The Vegetable Garden

Restore Basic Life-Supporting Systems - page 2


Humans once lived as part of ecosystems.  We were just one of many ecological components within an ecosystem.  We were also part of the food chain; sometimes preyed upon, but mostly a predator.  When we discovered cultivation we discovered many advantages, such as being able to grow staple crops in relative density.  By clearing an area of its natural components we have been able to increase the quantity of a single, useful component such as a commercial crop.

A typical farming operation strives to eliminate as many ecological components as possible so that a predetermined yield of a specific crop can be obtained.  For example, a farmer sows 10 acres of wheat and expects to achieve a yield within a certain range.  If it’s a good year he will achieve the upper end of the range and if it’s a bad year he will achieve the lower end of the range.  This offers him a relatively secure livelihood and he can live his life in accordance to the money he makes from his predetermined yield.  It makes perfect sense from an economic point of view.

However, this only works when the basic life-supporting systems are working, hence, adequate water, air and soil.  The problem is that these basic systems are part of an ancient ecosystem that is long gone.  The soils that we now grow crops in were part of a natural ecosystem and the millions of components that once existed were a critical part of keeping the basic life-supporting systems healthy and functioning.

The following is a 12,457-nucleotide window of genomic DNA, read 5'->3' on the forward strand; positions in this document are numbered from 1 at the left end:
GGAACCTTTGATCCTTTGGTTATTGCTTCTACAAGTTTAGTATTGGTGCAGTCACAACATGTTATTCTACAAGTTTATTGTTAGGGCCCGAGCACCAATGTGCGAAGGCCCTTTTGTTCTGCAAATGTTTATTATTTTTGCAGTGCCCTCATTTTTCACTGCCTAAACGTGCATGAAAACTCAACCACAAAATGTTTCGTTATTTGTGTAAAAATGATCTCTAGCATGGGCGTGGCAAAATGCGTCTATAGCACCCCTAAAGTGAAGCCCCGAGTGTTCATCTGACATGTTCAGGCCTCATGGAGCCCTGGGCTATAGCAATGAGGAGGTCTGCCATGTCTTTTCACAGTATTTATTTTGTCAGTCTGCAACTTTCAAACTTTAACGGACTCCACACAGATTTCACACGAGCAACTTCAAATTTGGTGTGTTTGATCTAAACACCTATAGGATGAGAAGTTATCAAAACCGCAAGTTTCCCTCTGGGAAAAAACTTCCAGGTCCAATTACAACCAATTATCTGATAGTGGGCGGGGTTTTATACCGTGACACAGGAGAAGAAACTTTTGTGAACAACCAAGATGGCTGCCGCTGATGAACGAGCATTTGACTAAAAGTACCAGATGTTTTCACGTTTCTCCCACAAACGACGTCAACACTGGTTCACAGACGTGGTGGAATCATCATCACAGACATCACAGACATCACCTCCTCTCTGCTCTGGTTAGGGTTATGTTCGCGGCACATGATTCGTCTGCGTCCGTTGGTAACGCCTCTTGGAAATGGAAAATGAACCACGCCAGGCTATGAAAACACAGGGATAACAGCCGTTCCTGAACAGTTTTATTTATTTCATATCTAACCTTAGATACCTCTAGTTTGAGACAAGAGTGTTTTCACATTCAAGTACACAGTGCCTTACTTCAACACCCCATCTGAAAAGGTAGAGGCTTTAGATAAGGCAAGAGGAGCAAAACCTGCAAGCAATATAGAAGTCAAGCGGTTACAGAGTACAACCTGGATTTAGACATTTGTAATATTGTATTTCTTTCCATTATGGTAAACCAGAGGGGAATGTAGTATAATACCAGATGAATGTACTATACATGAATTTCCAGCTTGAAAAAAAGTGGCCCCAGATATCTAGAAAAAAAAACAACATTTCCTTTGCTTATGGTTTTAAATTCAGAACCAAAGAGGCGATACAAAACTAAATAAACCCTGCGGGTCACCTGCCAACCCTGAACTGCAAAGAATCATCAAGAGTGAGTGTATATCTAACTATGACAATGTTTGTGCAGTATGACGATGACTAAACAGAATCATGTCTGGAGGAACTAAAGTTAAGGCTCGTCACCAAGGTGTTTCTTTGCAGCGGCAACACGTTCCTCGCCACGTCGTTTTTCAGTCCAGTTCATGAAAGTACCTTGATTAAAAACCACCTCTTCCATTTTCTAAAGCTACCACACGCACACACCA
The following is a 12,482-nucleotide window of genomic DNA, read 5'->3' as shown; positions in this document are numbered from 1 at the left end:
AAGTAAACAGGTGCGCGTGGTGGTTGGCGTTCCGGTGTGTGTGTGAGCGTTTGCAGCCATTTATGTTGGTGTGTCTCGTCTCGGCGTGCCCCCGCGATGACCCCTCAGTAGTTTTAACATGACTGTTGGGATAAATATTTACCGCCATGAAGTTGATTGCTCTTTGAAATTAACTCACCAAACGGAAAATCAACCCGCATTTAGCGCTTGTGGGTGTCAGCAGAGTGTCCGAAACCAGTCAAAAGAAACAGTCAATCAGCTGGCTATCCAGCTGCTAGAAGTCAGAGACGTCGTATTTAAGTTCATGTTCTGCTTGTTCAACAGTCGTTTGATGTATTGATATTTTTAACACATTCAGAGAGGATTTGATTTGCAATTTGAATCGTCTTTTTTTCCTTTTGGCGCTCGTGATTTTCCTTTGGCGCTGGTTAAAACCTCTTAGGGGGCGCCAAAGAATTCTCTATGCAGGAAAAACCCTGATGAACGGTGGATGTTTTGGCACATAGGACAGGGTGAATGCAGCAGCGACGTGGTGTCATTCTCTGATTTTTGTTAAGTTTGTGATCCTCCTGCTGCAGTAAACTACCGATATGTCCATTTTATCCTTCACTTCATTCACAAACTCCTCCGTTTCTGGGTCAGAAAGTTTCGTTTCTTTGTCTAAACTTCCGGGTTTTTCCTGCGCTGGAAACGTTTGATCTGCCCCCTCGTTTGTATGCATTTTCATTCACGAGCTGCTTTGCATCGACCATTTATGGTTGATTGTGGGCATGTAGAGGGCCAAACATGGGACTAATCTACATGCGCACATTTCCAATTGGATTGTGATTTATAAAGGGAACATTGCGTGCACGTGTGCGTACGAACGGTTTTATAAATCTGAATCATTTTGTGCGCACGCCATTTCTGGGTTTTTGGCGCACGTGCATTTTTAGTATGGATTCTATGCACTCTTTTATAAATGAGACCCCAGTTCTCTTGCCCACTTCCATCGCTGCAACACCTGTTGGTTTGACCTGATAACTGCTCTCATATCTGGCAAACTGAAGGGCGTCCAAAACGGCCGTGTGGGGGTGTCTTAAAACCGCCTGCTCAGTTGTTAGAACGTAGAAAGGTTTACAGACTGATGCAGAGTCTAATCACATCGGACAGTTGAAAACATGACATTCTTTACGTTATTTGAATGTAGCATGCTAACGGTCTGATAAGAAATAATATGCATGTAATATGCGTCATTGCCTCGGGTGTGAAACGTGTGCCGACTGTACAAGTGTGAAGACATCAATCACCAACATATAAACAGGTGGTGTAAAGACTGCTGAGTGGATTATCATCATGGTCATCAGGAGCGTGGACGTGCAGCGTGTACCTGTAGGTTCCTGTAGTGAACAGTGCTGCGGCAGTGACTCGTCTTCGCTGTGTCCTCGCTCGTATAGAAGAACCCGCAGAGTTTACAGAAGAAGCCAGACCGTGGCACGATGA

By stripping the land of natural components we start to see the degradation of the basic life-supporting systems - water, soil and air.  When a large number of living components are removed, these natural systems break down because the components and the systems are interrelated.  As a diversity of plants and animals are replaced with a single species of crop, we start to see effects on the way the basic water, air and soil systems operate.  Water moves faster and is not filtered by a variety of plants.  This usually lowers the ground water and leaves the surface hotter and drier.  The hotter surface moves the air in different ways causing rain clouds to travel away from the area causing localized drought conditions.  Overall fertility is lost from soils as water moves out of the system at a greater rate.  The temperatures are hotter in summer and colder in winter as there are fewer plants to thermoregulate the area.  Rainfall becomes more unpredictable as the air current is affected by hotter ground temperatures.  It eventually gets difficult to grow the commercial crop.